Under the laws of Kentucky, the charge of criminal mischief is a criminal offense related to damage to property. It can be done deliberately, or carelessly, if you knowingly commit some action that endangers, or could reasonably be dangerous and reckless. The more serious the cost of the damage, the more strict the charge is, and the resulting penalties if convicted.
Criminal Mischief Laws
Criminal Mischief in the First Degree
1st degree criminal mischief is defined by Kentucky statutes as intentionally or wantonly defacing, destroying, or damaging any property which you have no authority to do so and the value of such damage is greater than $1,000.
Criminal mischief in the 1st degree is a Class D felony punishable by one to five years in state prison and $10,000 in fines.
Ref: Kentucky Rev. Statutes 512.020
Criminal Mischief in the Second Degree
You may be charged with 2nd degree criminal mischief if the prosecution has probable cause that you intentionally or wantonly defaced, destroyed, or damaged any property of which you have no authority to do so and the value of the damage is more than $500.
This offense is a Class A misdemeanor which carries a potential sentence of $500 in fines and up to 12 months in jail.
Ref: Kentucky Rev. Statutes 512.030
Criminal Mischief in the Third Degree
The least serious of criminal mischief offenses, criminal mischief in the 3rd degree is defined as intentionally or wantonly defacing, destroying, or damaging any property or tampering with property to knowingly endanger someone or someone’s property.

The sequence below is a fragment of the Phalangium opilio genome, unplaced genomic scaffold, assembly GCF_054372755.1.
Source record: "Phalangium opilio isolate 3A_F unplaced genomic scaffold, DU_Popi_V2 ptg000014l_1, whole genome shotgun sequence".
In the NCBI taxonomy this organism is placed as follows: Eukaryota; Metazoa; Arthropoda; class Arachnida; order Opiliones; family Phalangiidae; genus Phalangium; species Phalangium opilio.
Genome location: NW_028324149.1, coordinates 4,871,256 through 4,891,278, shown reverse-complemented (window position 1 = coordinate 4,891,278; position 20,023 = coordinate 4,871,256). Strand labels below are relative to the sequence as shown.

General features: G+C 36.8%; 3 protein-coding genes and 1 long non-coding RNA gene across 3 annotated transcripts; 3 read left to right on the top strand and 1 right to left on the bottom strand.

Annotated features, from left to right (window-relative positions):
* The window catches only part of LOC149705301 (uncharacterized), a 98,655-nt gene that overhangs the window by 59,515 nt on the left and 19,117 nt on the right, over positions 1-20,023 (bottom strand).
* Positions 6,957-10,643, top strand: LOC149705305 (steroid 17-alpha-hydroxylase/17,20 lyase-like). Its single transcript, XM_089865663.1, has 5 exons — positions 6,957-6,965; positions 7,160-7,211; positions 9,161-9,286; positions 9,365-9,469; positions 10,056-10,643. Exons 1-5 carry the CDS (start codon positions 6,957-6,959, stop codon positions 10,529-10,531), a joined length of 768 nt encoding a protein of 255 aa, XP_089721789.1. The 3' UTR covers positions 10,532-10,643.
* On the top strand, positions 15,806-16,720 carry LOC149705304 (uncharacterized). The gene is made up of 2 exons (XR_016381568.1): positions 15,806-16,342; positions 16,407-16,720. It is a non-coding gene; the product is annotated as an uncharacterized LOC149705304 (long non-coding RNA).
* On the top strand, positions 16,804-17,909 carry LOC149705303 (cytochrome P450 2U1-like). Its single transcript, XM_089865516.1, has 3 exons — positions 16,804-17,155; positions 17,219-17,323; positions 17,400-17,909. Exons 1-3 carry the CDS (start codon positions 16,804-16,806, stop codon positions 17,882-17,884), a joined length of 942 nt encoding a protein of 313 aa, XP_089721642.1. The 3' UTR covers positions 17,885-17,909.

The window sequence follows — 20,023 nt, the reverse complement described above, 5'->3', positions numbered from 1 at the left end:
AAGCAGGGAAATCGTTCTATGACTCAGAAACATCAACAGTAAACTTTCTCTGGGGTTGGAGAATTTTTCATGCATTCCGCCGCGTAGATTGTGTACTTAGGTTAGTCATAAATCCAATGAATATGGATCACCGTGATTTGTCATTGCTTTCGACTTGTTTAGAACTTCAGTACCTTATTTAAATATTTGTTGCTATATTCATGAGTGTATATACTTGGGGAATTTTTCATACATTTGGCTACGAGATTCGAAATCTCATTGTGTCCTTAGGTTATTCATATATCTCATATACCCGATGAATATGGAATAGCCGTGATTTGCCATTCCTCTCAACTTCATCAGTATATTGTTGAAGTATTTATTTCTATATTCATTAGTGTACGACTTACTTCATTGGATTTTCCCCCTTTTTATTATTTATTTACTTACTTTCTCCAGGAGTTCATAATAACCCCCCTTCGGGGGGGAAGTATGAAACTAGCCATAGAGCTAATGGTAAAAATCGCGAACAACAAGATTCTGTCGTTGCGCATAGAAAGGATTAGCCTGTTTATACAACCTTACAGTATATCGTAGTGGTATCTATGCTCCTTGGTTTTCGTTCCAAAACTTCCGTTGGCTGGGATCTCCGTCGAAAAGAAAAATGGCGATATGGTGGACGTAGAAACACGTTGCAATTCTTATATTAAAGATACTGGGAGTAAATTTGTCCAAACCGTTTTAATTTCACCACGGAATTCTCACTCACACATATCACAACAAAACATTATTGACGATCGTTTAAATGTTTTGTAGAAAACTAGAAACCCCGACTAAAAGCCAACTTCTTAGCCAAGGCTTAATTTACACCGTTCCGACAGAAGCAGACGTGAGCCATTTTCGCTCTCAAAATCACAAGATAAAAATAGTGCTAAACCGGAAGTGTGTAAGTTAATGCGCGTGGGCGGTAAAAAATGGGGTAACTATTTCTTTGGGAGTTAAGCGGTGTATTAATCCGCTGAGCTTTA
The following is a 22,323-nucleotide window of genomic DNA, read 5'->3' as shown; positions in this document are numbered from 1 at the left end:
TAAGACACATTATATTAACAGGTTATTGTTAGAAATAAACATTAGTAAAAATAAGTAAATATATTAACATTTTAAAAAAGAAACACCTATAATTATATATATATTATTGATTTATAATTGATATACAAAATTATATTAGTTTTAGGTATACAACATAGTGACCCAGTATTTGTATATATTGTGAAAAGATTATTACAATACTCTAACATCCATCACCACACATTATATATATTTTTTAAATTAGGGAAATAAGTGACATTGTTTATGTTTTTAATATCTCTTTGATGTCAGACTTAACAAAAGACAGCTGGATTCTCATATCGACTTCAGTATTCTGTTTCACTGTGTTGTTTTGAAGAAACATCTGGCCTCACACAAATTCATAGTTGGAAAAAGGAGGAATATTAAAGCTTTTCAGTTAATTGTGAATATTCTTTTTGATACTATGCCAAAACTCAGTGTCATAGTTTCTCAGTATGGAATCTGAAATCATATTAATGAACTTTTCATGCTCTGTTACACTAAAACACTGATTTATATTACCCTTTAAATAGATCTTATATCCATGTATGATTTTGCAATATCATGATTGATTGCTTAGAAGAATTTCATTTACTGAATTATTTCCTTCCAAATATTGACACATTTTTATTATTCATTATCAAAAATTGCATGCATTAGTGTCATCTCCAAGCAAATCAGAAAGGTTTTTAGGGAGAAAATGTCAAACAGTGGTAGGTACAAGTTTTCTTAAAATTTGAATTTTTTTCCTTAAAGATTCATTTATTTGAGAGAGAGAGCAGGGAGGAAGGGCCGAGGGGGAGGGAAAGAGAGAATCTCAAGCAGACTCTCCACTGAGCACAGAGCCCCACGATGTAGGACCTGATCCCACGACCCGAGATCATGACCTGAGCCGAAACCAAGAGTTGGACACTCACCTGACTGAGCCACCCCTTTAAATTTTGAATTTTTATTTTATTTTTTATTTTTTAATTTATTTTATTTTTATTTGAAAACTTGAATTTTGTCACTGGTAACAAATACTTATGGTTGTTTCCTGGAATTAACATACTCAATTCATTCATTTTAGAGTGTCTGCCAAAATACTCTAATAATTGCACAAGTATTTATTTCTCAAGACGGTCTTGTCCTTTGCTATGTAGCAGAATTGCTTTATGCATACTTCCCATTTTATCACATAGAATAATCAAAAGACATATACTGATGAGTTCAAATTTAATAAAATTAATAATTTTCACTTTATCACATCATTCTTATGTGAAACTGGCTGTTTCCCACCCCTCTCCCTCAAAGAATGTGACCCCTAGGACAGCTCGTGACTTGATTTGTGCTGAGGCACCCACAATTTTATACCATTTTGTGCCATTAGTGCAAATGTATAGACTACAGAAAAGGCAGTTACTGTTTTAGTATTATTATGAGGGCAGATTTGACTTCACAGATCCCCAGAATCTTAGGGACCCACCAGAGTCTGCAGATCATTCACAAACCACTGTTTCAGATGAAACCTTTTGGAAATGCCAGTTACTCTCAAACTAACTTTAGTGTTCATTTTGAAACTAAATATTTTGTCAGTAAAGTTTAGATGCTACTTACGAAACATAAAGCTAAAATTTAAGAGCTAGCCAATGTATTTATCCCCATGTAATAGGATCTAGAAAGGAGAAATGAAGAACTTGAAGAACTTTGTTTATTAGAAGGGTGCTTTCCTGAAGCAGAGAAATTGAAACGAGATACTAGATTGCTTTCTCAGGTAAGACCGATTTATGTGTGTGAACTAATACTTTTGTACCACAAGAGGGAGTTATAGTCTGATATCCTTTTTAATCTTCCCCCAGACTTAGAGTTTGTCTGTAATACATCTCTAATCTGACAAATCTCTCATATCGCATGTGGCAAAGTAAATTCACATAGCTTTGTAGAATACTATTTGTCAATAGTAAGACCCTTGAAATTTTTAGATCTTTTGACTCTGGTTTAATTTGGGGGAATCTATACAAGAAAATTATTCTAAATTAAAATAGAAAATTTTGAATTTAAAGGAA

Criminal mischief in the 3rd degree is a Class B misdemeanor punishable by a fine of $250 and a maximum of 90 days in jail.
Ref: Kentucky Rev. Statutes 512.040
Kentucky Arson Laws
Arson is a felony charge that results from deliberately or wantonly/recklessly starting a fire or explosion. Felony offenses result in prison sentences if you are found guilty of the charge in court.
Arson in the 1st Degree
You may be charged with the very serious offense of 1st degree arson if the prosecution has probable cause to believe that you started a fire or caused an explosion with the intent to destroy or damage a building and:
a. The building is occupied or you should have reason to believe it is occupied, or
b. Someone sustains serious physical injury because of the arson.
First degree arson is a Class A felony and carries a potential sentence of 20 to 50 years in prison and fines reaching up to $10,000.
Ref: Kentucky Rev. Statutes 513.020
Arson in the 2nd Degree
Second degree arson is committed when you start a fire or explosion with an intent to destroy or damage a building of another or any building with the intent to collect or facilitate the collection of insurance money.
Arson in the 2nd degree is a Class B felony punishable by 10 to 20 years in prison and up to $10,000 in fines.
Ref: Kentucky Rev. Statutes 513.030
Arson in the 3rd degree
Arson in the 3rd degree is the least serious of arson offenses. You could face this charge if the prosecution has probable cause that you wantonly cause destruction or damage to a building by starting a fire or causing an explosion.
This offense is a Class D felony which carries 1 to 5 years in prison as well as up to $10,000 in fines.
Ref: Kentucky Rev. Statutes 513.040